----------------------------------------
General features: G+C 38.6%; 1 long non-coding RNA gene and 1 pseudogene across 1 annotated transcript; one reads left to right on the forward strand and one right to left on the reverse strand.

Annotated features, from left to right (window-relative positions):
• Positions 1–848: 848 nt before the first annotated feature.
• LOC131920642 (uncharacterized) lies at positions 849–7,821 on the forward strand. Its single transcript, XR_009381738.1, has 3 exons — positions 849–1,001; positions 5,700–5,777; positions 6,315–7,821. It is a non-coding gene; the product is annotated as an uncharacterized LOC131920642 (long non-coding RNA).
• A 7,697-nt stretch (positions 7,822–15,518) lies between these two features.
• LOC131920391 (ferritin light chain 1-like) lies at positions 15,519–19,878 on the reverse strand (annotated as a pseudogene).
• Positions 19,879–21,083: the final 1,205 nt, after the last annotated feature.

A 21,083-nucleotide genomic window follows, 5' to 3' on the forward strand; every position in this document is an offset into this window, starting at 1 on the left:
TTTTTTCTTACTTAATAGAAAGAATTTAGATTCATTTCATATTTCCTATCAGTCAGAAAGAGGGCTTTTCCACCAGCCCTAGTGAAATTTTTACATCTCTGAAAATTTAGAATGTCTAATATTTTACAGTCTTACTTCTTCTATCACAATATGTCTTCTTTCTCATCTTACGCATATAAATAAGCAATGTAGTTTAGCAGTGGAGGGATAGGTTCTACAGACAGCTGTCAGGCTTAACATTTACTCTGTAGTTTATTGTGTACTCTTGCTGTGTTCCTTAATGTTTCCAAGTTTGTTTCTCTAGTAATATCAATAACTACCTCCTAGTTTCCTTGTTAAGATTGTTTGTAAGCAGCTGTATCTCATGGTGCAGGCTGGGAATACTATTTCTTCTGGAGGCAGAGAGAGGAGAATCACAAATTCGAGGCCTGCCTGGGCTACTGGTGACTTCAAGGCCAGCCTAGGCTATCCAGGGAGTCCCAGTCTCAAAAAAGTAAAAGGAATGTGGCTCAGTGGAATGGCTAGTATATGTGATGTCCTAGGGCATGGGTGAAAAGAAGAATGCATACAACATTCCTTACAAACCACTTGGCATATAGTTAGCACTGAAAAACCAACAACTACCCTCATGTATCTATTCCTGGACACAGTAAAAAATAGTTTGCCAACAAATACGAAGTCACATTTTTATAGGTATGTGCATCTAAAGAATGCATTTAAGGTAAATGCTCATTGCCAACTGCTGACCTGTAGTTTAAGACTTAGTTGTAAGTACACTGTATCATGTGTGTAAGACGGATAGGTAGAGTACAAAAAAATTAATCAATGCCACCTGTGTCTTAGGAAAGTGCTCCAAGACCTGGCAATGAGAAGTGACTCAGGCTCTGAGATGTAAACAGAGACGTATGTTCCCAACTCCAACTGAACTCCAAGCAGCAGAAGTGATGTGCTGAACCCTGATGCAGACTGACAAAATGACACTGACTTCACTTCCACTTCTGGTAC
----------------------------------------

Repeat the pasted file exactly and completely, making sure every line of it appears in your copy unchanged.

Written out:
General features: G+C 38.6%; 1 long non-coding RNA gene and 1 pseudogene across 1 annotated transcript; one reads left to right on the forward strand and one right to left on the reverse strand.

Annotated features, from left to right (window-relative positions):
• Positions 1–848: 848 nt before the first annotated feature.
• LOC131920642 (uncharacterized) lies at positions 849–7,821 on the forward strand. Its single transcript, XR_009381738.1, has 3 exons — positions 849–1,001; positions 5,700–5,777; positions 6,315–7,821. It is a non-coding gene; the product is annotated as an uncharacterized LOC131920642 (long non-coding RNA).
• A 7,697-nt stretch (positions 7,822–15,518) lies between these two features.
• LOC131920391 (ferritin light chain 1-like) lies at positions 15,519–19,878 on the reverse strand (annotated as a pseudogene).
• Positions 19,879–21,083: the final 1,205 nt, after the last annotated feature.

A 21,083-nucleotide genomic window follows, 5' to 3' on the forward strand; every position in this document is an offset into this window, starting at 1 on the left:
TTTTTTCTTACTTAATAGAAAGAATTTAGATTCATTTCATATTTCCTATCAGTCAGAAAGAGGGCTTTTCCACCAGCCCTAGTGAAATTTTTACATCTCTGAAAATTTAGAATGTCTAATATTTTACAGTCTTACTTCTTCTATCACAATATGTCTTCTTTCTCATCTTACGCATATAAATAAGCAATGTAGTTTAGCAGTGGAGGGATAGGTTCTACAGACAGCTGTCAGGCTTAACATTTACTCTGTAGTTTATTGTGTACTCTTGCTGTGTTCCTTAATGTTTCCAAGTTTGTTTCTCTAGTAATATCAATAACTACCTCCTAGTTTCCTTGTTAAGATTGTTTGTAAGCAGCTGTATCTCATGGTGCAGGCTGGGAATACTATTTCTTCTGGAGGCAGAGAGAGGAGAATCACAAATTCGAGGCCTGCCTGGGCTACTGGTGACTTCAAGGCCAGCCTAGGCTATCCAGGGAGTCCCAGTCTCAAAAAAGTAAAAGGAATGTGGCTCAGTGGAATGGCTAGTATATGTGATGTCCTAGGGCATGGGTGAAAAGAAGAATGCATACAACATTCCTTACAAACCACTTGGCATATAGTTAGCACTGAAAAACCAACAACTACCCTCATGTATCTATTCCTGGACACAGTAAAAAATAGTTTGCCAACAAATACGAAGTCACATTTTTATAGGTATGTGCATCTAAAGAATGCATTTAAGGTAAATGCTCATTGCCAACTGCTGACCTGTAGTTTAAGACTTAGTTGTAAGTACACTGTATCATGTGTGTAAGACGGATAGGTAGAGTACAAAAAAATTAATCAATGCCACCTGTGTCTTAGGAAAGTGCTCCAAGACCTGGCAATGAGAAGTGACTCAGGCTCTGAGATGTAAACAGAGACGTATGTTCCCAACTCCAACTGAACTCCAAGCAGCAGAAGTGATGTGCTGAACCCTGATGCAGACTGACAAAATGACACTGACTTCACTTCCACTTCTGGTAC